include data acquisition on a periodic and ongoing basis, timely data collation and analysis, and the application of these data by the proper public
health professionals. The basic components of a surveillance system include
equipment, personnel, and the required resources for the personnel to
analyze the data, communicate promptly and effectively, and maintain the
system adequately.
The ability to amass and analyze large amounts of information has markedly improved with the advent of current computer technology. Therefore,
essential equipment for an ED-based public health surveillance system now
includes a robust computerized database system with appropriate Internet
and networking capabilities, along with sophisticated software to analyze
data for areas of interest. The potential applications of data and the requirements for interoperability with collaborators, such as regional, state, or
national systems, dictate the necessary degree of complexity.
Fundamental personnel consist of individuals responsible for (1) data collection, (2) information analysis, and (3) timely response to material collected. Thus, many partners are involved, including health care providers
in physicians’ offices and EDs and public health professionals in local, state,
and federal agencies, as well as laboratory workers, researchers, academicians, and information technology (IT) experts. The ability to maintain multidirectional communication flow among these team members is critical for
a functional system.
Required additional resources include financial, institutional, and IT
(encompassing communication, data management, and data analysis). To
be effective, surveillance system development requires full endorsement
and involvement from interested public health, political, and private leaders
in many fields. Data sources may include standardized clinical databases
from hospitals, doctors’ offices, EDs, pharmacies, telephone health lines,
and others. The integration of these databases into a cohesive system
requires significant time and effort to garner support of critical partners
and to make the system fully operational.
Definition of syndromic surveillance
Syndromic surveillance describes a dynamic process of collecting real-time
or near real-time data on symptom clusters suggestive of a biological disease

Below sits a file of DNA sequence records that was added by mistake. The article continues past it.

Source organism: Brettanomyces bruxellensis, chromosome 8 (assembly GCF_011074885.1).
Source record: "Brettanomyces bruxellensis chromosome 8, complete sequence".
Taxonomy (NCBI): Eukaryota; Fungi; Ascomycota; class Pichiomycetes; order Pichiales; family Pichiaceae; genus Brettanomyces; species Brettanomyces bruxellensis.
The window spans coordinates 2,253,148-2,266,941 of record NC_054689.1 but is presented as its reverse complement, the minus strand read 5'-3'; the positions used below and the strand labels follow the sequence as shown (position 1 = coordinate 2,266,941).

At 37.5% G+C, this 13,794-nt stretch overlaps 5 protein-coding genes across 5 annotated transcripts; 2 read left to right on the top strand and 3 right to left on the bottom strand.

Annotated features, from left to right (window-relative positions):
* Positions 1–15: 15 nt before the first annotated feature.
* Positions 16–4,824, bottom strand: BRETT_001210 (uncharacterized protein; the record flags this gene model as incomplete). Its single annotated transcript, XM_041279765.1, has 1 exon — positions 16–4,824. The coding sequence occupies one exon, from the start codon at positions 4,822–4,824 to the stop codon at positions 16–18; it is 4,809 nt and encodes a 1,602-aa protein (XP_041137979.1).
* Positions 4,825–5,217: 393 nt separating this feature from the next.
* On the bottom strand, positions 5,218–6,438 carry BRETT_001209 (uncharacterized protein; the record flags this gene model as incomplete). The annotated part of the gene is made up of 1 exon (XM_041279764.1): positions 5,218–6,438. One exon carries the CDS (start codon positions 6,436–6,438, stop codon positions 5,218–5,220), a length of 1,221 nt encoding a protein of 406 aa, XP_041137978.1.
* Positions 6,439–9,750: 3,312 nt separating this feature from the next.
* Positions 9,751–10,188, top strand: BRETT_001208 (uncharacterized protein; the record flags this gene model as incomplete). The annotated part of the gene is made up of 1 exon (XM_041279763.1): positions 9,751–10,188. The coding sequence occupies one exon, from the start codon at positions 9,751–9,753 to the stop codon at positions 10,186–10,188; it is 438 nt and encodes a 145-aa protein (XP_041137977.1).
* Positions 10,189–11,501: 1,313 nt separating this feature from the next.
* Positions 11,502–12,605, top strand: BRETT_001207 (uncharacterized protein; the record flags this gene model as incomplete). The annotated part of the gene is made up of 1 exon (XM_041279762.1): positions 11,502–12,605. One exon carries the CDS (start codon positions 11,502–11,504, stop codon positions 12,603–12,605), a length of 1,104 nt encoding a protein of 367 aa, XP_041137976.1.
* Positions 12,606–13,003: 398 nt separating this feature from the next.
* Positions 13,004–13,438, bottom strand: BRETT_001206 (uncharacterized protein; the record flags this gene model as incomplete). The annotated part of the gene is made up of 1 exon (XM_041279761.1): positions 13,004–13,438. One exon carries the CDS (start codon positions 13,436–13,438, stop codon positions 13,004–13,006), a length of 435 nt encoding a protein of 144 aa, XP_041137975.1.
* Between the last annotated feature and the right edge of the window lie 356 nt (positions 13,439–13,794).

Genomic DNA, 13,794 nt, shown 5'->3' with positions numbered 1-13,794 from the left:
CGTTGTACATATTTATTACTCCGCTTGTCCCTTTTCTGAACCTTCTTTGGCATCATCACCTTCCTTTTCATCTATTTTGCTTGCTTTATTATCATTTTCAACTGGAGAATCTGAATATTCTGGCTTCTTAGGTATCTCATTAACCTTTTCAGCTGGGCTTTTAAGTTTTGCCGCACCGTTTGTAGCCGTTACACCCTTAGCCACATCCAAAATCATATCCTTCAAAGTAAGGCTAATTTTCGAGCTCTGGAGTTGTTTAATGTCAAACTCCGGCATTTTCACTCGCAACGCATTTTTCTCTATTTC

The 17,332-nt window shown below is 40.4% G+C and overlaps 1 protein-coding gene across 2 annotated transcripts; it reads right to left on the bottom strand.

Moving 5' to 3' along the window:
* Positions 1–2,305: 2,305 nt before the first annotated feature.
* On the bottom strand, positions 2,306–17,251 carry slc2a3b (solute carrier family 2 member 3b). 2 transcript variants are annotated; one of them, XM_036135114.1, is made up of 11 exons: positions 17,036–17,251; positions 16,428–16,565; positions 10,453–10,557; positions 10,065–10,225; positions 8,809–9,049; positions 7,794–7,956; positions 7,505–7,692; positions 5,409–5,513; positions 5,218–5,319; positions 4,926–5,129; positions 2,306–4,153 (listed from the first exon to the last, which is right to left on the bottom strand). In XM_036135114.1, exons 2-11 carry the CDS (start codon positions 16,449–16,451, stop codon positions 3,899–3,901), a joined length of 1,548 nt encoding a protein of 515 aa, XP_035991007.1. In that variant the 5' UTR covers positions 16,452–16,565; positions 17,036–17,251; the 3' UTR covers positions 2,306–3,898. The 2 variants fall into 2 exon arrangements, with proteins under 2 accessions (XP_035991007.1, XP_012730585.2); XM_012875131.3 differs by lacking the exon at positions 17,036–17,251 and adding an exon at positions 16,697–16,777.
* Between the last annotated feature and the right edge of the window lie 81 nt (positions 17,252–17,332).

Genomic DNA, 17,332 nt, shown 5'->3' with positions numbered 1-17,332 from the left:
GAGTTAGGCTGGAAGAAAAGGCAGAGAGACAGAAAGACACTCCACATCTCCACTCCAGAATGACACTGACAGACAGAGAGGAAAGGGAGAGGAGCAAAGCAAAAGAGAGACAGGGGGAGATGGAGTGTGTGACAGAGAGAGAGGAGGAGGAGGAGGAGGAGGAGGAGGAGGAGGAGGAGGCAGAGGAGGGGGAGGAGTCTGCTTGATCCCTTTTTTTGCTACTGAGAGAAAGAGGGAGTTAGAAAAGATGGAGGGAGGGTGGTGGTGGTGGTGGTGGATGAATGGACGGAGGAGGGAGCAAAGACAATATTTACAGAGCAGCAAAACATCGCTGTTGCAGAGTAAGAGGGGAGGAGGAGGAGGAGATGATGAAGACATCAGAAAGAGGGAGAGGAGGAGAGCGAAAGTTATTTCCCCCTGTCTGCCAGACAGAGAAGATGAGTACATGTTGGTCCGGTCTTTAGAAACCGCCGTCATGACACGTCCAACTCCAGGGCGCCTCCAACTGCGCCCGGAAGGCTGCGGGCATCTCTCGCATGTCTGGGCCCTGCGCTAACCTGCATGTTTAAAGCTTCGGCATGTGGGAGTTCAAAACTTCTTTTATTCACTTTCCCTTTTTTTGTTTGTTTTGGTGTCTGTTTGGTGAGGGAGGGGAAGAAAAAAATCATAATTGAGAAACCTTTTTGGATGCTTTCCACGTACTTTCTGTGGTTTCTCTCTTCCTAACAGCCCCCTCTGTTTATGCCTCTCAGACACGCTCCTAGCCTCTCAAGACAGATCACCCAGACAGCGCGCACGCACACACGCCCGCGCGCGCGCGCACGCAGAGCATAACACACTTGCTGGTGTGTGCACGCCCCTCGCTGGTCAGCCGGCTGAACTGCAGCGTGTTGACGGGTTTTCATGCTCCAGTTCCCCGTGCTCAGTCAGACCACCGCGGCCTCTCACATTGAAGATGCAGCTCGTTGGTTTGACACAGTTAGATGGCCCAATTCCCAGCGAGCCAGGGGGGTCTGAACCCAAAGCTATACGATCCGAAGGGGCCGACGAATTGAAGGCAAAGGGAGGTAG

outbreak. Ideally, these diseases will be detected early in the processdbefore
the definitive diagnosisdto enable a rapid response and mitigate adverse
outcomes [4,5]. Syndromic surveillance systems have secondary objectives
including determining the size, spread, and tempo of an outbreak, or even
providing reassurance that an outbreak has not occurred [4].
Initially, syndromic surveillance systems were designed for the early
detection of biological terrorism agents. The focus has evolved subsequent
to the 9/11 World Trade Center and anthrax terrorist attacks of 2001. Present emphasis lies on the timely collection, assimilation, and analysis of
health care data gathered from existing community systems to provide
immediate feedback to decision makers about unexpected disease clusters
or sentinel cases [4].
In contrast to the standard diagnosis-based disease surveillance (labs and
cultures), syndromic surveillance is prediagnosticdie, it recognizes a cluster
of symptoms, or the onset of a disease, before full-blown illness manifestation. Identifying a peak of unusual symptoms above the background/steady
state may allow a few extra days for further observation, evaluation, and
treatment before the severe illness becomes apparent by conventional diagnostic methods. Theoretically, early detection equates to earlier treatment
and decreased morbidity and mortality.
Syndromic surveillance systems tend to derive their data from two
sources: (1) clinical data from health care services (ED visits, clinic visits,
or Emergency Medical Services [EMS] records), and (2) alternative sources
(work or school absentee rates, pharmaceutical sales, calls to emergency or
information hotlines, Internet-based illness reporting systems) [6]. Each data